|Publication number||US5126922 A|
|Application number||US 07/687,899|
|Publication date||Jun 30, 1992|
|Filing date||Dec 4, 1989|
|Priority date||Dec 5, 1988|
|Also published as||CA2004552A1, CA2004552C, CN1024998C, CN1043252A, DE68907919T2, EP0446288A1, EP0446288B1, WO1990006069A1|
|Publication number||07687899, 687899, PCT/1989/287, PCT/DK/1989/000287, PCT/DK/1989/00287, PCT/DK/89/000287, PCT/DK/89/00287, PCT/DK1989/000287, PCT/DK1989/00287, PCT/DK1989000287, PCT/DK198900287, PCT/DK89/000287, PCT/DK89/00287, PCT/DK89000287, PCT/DK8900287, US 5126922 A, US 5126922A, US-A-5126922, US5126922 A, US5126922A|
|Inventors||Ib R. Andreasen|
|Original Assignee||Andreasen Ib R|
|Export Citation||BiBTeX, EndNote, RefMan|
|Patent Citations (4), Referenced by (30), Classifications (5), Legal Events (3)|
|External Links: USPTO, USPTO Assignment, Espacenet|
The present invention relates to an umbrella or a parasol of the kind set forth in the preamble of claim 1.
U.S. Pat. No. 3,275,815 describes umbrellas or parasols of this kind, in which the inside of the cover is illuminated by means of a single light-spreading device, the latter being supplied with light through a light conductor leading from the source of light, usually a battery-powered electric bulb situated in or near the handle of the umbrella or parasol. The use of a single light-spreading device has, however, proved insufficient to provide a reasonably uniform illumination of the whole of the inside of the cover.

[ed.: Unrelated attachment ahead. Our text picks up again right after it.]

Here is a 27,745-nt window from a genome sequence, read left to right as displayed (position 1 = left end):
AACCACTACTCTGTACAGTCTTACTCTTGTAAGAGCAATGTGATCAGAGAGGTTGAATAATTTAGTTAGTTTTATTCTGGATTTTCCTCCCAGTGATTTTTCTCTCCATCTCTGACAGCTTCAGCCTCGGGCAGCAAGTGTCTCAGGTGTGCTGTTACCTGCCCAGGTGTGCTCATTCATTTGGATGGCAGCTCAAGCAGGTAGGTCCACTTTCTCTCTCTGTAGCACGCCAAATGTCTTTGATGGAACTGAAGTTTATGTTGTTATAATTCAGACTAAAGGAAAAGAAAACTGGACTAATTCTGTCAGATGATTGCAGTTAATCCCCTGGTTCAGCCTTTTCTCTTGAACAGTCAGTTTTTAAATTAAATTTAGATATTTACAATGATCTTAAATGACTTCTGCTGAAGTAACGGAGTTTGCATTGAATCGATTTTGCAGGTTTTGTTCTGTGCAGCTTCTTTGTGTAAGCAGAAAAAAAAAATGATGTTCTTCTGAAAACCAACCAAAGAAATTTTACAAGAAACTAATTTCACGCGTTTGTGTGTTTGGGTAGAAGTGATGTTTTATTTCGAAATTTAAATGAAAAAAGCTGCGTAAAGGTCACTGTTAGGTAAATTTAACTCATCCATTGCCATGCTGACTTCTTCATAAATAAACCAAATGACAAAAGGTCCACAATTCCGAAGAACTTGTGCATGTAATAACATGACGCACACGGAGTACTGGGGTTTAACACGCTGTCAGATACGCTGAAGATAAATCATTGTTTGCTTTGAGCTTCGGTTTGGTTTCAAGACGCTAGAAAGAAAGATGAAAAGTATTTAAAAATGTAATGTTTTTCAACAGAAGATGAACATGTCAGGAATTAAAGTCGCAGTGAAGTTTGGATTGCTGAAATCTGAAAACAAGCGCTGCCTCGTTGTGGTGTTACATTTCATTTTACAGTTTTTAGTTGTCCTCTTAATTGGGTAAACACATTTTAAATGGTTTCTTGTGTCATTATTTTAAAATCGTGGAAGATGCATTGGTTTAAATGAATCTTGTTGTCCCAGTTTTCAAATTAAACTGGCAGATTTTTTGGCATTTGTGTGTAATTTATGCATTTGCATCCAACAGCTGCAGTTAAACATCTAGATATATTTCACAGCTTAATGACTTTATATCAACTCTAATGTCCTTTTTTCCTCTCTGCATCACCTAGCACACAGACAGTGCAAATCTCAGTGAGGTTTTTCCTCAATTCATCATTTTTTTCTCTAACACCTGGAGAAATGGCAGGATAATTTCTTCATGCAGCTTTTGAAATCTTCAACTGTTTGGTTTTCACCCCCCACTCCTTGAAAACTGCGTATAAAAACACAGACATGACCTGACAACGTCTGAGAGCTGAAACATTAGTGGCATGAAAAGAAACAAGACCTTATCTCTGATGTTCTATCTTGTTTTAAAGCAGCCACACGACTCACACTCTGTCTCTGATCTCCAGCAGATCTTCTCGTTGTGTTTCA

It is the object of the present invention to provide an umbrella or a parasol of the kind referred to above, in which it is possible to obtain a more uniform illumination of the inside of the cover than previously possible, and this object is achieved with an umbrella or a parasol, according to the present invention further exhibiting the features set forth in the characterizing clause of the claim 1. With this arrangement, the inside of the cover is illuminated by two mutually independent light-spreading devices, making it substantially easier to provide a uniform illumination of the inside of the cover.
Advantageous embodiments of the umbrella or parasol according to the present invention, the effects of which are explained in the following detailed portion of the present specification, are set forth in claims 2-10.